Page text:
Premium Rush

Wilee (Joseph Gordon-Levitt) is a recent law school graduate who thinks wearing a suit and sitting in an office is a form of torture.  He hasn’t taken the bar exam yet and makes a living as a bike messenger in New York City.  His ex-girlfriend Vanessa (Dania Ramirez) broke up with him after he didn’t attend her college graduation because he forgot it which makes working together at the delivery service a bit complicated.  Add to the mix a rivalry between Wilee and another bike messenger Manny (Wole Parks) who also has eyes for Vanessa.  Sent out on a pick-up, Wilee is given an envelope by Vanessa’s roommate Nima (Jamie Chung) that must be delivered to a location in Chinatown to Sister Chen no later than 7pm.  As he’s about to hit the streets, Wilee is approached by police detective Bobby Monday (Michael Shannon), saying the envelope he’s carrying is evidence in an investigation.  Wilee refuses to give up the envelope and hits the road with Monday following in his car.  Monday is into an illegal Chinese gambling den for thousands of dollars in bad debts.  He can clear his account if he gets that envelope and delivers it to his debtors.  Now Monday and Wilee are locked in a chase across New York City that could end up with one of them dead and the hopes and dreams of a young woman and her family destroyed.

“Premium Rush” is a simple chase movie.  It doesn’t have deeper implications about life and our place in the universe.  That’s just fine since the film is a very good action movie with the kind of chase scenes that cause you to tighten up your body and prepare for the impact the characters are likely to have in the next instant.  As you experience the life of a bike messenger in New York, you see just how reckless and fearless one must be to attempt that kind of job.  The film uses a technique of Gordon-Levitt’s character sorting through the various pathways through traffic and pedestrian obstacles as he approaches a dangerous intersection.  The audience sees the potential risk and outcome of each course until the safest one is found.  It’s similar to Spider-Man’s ability to sense danger as it approaches.  Whether actual bike messengers have this kind of super power is difficult to say; however, it is an effective trick for the movie.  It also provides those people who enjoy seeing bodies flying through the air, getting hit by cars and tumbling on the ground some eye candy without ending the movie at two minutes in.  All the action is filmed low to the ground with an emphasis on how little room bike messengers have to work with.  Cars, trucks, baby strollers and trash cans seem to be on the hunt for fresh biker meat at every corner and intersection.   Joseph Gordon-Levitt learned how dangerous the job is in real life as he crashed into the back of a taxi cab and landed in the rear window, shattering it and cutting his forearm.  The injury required over 30 stitches and cellphone video of the injury is included in the closing credits of the film.  I’ve heard of method acting but that’s ridiculous.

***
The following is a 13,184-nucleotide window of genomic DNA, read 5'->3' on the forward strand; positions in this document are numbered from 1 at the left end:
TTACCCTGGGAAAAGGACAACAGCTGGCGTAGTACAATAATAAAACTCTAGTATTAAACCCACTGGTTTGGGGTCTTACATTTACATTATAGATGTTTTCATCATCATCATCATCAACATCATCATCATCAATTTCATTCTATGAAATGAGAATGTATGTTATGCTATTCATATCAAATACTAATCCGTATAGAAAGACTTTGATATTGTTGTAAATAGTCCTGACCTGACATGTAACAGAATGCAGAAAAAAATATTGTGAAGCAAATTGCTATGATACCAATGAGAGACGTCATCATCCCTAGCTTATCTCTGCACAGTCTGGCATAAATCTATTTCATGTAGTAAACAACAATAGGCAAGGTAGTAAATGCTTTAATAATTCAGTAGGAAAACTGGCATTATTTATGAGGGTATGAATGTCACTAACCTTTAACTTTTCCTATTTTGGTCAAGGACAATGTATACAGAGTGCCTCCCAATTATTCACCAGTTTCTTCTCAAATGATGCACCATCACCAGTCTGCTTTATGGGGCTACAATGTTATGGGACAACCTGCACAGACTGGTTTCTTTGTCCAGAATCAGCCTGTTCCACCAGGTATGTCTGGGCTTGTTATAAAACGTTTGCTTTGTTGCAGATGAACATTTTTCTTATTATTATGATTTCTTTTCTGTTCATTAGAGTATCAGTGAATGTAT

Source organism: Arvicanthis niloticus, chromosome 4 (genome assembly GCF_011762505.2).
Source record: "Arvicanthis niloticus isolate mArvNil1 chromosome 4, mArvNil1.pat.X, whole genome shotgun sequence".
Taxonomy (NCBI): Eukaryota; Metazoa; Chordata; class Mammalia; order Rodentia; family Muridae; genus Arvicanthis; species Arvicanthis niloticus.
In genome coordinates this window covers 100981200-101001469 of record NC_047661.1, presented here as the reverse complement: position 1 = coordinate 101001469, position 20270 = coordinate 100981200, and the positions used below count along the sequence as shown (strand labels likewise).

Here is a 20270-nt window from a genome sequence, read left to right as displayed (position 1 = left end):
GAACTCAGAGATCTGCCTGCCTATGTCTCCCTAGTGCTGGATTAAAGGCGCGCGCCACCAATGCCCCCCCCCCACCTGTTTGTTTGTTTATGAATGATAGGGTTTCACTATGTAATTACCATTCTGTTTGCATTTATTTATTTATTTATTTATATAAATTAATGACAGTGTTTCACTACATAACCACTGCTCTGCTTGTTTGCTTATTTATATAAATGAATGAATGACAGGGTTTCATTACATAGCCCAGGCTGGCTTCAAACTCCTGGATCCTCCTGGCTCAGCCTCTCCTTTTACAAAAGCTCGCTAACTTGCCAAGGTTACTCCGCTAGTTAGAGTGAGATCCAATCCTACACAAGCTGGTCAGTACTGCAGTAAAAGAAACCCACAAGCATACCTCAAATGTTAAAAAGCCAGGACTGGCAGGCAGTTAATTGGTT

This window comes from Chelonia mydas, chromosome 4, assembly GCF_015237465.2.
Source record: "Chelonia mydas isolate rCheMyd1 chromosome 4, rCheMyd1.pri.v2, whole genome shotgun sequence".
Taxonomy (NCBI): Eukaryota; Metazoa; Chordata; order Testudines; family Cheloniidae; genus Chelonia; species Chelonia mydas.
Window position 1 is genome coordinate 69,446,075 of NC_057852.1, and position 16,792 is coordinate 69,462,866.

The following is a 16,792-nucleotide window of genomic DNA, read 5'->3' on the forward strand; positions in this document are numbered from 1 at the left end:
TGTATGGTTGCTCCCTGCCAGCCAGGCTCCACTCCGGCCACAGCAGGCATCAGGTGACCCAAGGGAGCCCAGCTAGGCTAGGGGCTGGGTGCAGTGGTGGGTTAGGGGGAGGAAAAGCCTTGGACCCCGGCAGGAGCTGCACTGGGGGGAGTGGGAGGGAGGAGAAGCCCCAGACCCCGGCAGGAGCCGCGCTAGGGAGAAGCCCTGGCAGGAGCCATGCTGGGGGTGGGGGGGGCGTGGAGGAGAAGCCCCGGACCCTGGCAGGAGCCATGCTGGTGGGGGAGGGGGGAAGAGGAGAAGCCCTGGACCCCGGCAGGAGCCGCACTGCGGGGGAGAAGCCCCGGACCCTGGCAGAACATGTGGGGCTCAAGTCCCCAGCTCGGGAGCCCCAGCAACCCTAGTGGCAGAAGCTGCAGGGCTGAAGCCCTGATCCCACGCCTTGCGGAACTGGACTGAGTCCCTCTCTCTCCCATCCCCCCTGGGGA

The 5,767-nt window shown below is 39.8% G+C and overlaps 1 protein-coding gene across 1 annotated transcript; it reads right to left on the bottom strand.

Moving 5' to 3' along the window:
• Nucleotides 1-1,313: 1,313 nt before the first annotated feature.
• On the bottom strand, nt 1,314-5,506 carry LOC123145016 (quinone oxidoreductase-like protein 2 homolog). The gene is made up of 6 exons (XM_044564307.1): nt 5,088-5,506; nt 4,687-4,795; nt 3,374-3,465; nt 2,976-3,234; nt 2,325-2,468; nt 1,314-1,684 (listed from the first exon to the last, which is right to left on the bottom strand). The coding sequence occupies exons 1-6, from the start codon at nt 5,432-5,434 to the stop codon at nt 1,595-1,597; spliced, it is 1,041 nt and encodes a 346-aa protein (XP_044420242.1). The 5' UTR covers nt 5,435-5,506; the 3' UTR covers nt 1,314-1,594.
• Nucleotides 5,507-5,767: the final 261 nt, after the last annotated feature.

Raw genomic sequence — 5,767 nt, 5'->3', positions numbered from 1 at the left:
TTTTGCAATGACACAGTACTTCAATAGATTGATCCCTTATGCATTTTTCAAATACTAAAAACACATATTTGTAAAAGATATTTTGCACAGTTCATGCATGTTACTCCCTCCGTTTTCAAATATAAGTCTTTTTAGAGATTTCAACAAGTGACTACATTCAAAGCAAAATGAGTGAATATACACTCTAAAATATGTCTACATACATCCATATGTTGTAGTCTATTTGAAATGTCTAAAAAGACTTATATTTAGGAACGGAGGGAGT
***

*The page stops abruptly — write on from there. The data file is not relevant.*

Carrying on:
Gordon-Levitt, Ramirez and the rest of the cast are very good in the film.  They aren’t given that much to do other than look sweaty on their bikes as they pedal the streets of NYC.  The exception is Michael Shannon’s dirty cop that is played with a level of enthusiasm that borders on camp.  While it might be considered over the top, Shannon is actually kind of a breath of fresh air in a movie whose primary characters are largely the strong, silent types.  His portrayal of what the world believes how a New York City detective acts and talks provides a splash of color in a largely bland movie.
What didn’t quite work in the film is the story that sets all the chases in motion.  I don’t want to give away any plot points that would ruin it, but the secondary characters motivations are somewhat murky and which side they are playing on seems to change with regularity.  Much of this part of the film seems to have been fleshed out as an afterthought, the thinking being, “There has to be a reason why this package is so important to the bad guys, so let’s think something up, quick!”  While the resolution of the story does provide a mildly heartwarming moment, it doesn’t make up for some confusing actions by these characters.
“Premium Rush” is rated PG-13 for some violence, language and intense action sequences.  We see several bike crashes, Monday uses violence against several people in the film including beating one man to death and torturing Wilee in the back of an ambulance.  The bike scenes through the streets of New York are often extremely tense even when the action doesn’t involve a chase.  Foul language is scattered.
It will come as a surprise to no one that I haven’t ridden a bike in probably 35 years.  I do occasionally think about buying one to get some exercise.  “Premium Rush” has pretty much ended those thoughts.  I’ll stick with getting my thrills vicariously through the actions on screen.  After all, the stationary bike at the gym is surrounded by air-conditioned comfort.
“Premium Rush” gets four guitars out of five.
Two new films hit local screens this week.  Vote on the next movie I review.
Lawless—Set in the Depression-era Franklin County, Virginia, a bootlegging gang is threatened by authorities who want a cut of their profits.
The Possession—A married couple see no problem with their young daughter becoming obsessed with a wooden box purchased at a yard sale…until the contents of that box threatens their lives.
Stan’s Choice—Stan sees and reviews any film of his choice currently playing.
Release dates are subject to change and not all films may be shown in Knoxville, TN.
Questions or comments should be sent to  Follow Stan on Twitter @moviemanstan.